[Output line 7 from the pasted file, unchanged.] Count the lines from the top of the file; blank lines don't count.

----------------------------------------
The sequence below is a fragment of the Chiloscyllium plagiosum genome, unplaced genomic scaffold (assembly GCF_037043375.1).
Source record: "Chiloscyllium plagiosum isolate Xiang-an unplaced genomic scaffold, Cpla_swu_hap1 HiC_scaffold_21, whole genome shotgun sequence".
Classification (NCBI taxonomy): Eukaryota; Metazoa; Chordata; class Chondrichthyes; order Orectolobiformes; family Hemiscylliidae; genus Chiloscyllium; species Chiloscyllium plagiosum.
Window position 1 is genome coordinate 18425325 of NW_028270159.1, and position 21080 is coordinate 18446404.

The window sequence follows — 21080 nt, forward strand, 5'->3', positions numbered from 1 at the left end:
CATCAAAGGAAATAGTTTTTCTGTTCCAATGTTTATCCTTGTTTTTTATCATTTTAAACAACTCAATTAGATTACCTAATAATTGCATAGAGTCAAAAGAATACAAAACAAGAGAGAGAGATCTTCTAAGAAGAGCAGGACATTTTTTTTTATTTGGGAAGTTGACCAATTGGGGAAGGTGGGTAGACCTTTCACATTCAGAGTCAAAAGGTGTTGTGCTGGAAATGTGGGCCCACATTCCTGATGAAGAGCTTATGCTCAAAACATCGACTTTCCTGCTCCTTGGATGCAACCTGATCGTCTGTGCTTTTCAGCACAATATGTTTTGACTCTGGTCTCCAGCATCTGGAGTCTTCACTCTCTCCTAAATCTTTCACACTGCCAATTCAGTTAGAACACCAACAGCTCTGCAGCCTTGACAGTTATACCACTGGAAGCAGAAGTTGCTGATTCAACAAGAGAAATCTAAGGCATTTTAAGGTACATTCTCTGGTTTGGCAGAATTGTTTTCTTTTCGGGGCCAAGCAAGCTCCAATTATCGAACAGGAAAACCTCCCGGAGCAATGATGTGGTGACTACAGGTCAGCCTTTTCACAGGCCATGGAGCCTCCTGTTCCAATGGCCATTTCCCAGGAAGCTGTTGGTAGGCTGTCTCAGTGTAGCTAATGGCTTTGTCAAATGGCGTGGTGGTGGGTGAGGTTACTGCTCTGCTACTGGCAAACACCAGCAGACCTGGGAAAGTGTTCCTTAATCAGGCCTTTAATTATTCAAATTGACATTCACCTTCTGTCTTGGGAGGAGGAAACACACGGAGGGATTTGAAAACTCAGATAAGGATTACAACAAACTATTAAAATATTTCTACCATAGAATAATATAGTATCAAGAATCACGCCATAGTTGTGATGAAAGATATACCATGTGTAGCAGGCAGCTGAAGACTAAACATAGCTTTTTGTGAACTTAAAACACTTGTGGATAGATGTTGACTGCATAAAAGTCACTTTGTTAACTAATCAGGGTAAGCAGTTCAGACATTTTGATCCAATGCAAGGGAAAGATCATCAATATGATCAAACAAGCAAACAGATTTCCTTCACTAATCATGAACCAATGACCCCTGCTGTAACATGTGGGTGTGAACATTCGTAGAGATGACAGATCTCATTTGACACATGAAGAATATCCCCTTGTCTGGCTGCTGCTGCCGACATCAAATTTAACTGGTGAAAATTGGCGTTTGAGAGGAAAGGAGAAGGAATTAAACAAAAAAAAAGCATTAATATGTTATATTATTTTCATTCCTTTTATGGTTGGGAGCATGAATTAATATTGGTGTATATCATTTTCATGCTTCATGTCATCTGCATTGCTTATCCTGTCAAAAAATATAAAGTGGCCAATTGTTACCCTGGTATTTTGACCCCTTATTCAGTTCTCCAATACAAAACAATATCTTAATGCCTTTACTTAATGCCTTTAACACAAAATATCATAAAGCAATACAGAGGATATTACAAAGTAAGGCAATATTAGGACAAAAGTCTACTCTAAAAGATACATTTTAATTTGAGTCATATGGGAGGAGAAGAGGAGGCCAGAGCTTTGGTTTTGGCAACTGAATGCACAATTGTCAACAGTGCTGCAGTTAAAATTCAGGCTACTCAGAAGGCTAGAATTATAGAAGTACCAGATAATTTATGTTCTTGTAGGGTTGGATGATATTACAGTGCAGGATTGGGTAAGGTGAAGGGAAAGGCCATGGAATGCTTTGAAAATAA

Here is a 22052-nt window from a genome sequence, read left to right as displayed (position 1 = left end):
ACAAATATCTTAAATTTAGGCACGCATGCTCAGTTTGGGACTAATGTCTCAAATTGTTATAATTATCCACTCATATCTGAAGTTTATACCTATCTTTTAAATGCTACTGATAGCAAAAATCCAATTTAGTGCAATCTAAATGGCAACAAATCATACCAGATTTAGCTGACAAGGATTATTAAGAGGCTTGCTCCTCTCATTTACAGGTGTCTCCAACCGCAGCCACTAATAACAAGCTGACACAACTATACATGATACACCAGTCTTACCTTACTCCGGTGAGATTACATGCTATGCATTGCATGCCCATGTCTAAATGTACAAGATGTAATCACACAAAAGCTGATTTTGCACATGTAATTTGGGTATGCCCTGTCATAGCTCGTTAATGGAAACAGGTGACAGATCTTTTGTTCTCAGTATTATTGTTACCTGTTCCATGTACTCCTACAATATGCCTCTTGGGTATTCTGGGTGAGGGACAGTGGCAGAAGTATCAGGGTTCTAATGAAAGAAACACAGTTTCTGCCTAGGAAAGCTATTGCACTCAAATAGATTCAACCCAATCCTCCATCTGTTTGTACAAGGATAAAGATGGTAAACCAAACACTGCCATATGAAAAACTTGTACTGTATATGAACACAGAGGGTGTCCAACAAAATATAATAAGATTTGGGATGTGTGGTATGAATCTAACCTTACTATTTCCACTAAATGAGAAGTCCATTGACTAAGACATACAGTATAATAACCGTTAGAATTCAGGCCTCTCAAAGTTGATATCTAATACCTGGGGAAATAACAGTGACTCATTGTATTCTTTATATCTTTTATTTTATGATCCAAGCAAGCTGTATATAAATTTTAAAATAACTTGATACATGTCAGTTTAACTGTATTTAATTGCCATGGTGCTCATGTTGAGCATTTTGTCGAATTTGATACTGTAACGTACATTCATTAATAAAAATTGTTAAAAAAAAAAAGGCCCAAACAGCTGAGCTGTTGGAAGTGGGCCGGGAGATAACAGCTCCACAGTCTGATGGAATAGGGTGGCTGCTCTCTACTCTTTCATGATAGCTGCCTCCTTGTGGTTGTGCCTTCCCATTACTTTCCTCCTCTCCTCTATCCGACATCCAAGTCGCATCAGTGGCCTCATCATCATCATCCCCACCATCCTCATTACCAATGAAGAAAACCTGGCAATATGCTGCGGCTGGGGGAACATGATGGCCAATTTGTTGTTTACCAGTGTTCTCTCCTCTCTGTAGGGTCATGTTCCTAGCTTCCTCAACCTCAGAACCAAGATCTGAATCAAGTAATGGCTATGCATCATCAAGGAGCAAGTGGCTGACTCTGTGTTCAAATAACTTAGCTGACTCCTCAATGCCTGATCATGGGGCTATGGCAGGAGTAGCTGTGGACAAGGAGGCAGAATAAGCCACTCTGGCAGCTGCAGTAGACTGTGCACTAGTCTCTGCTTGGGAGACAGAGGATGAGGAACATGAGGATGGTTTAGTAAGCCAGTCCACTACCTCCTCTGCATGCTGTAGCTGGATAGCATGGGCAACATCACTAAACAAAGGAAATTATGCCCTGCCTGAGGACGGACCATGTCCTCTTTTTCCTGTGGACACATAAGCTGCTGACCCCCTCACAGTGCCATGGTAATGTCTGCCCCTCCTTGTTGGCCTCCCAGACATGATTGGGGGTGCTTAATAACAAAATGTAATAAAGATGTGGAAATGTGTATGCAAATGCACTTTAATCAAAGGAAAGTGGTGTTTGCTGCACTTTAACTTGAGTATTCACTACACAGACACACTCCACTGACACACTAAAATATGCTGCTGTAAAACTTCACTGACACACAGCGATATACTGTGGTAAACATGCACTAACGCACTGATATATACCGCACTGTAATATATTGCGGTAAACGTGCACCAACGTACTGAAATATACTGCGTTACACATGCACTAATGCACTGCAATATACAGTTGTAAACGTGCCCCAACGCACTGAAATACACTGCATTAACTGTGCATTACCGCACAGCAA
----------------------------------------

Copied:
Here is a 22052-nt window from a genome sequence, read left to right as displayed (position 1 = left end):